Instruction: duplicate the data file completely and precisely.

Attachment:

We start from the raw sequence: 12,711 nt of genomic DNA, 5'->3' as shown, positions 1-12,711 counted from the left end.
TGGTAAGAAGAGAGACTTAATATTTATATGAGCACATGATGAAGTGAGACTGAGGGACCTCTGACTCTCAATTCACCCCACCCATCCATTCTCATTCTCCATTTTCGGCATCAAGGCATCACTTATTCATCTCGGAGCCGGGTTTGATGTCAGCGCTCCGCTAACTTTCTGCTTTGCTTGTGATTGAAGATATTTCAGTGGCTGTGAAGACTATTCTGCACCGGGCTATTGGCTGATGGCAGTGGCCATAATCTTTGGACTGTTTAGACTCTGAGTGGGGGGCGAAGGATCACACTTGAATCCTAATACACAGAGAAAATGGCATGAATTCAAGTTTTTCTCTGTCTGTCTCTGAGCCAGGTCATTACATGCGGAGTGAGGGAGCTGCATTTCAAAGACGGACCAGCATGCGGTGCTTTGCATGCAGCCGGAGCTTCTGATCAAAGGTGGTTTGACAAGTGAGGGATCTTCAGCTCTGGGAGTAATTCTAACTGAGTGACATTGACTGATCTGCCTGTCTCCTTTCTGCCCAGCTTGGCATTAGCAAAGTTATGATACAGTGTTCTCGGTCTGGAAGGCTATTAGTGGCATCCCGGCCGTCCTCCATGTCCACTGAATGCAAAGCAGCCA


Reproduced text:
We start from the raw sequence: 12,711 nt of genomic DNA, 5'->3' as shown, positions 1-12,711 counted from the left end.
TGGTAAGAAGAGAGACTTAATATTTATATGAGCACATGATGAAGTGAGACTGAGGGACCTCTGACTCTCAATTCACCCCACCCATCCATTCTCATTCTCCATTTTCGGCATCAAGGCATCACTTATTCATCTCGGAGCCGGGTTTGATGTCAGCGCTCCGCTAACTTTCTGCTTTGCTTGTGATTGAAGATATTTCAGTGGCTGTGAAGACTATTCTGCACCGGGCTATTGGCTGATGGCAGTGGCCATAATCTTTGGACTGTTTAGACTCTGAGTGGGGGGCGAAGGATCACACTTGAATCCTAATACACAGAGAAAATGGCATGAATTCAAGTTTTTCTCTGTCTGTCTCTGAGCCAGGTCATTACATGCGGAGTGAGGGAGCTGCATTTCAAAGACGGACCAGCATGCGGTGCTTTGCATGCAGCCGGAGCTTCTGATCAAAGGTGGTTTGACAAGTGAGGGATCTTCAGCTCTGGGAGTAATTCTAACTGAGTGACATTGACTGATCTGCCTGTCTCCTTTCTGCCCAGCTTGGCATTAGCAAAGTTATGATACAGTGTTCTCGGTCTGGAAGGCTATTAGTGGCATCCCGGCCGTCCTCCATGTCCACTGAATGCAAAGCAGCCA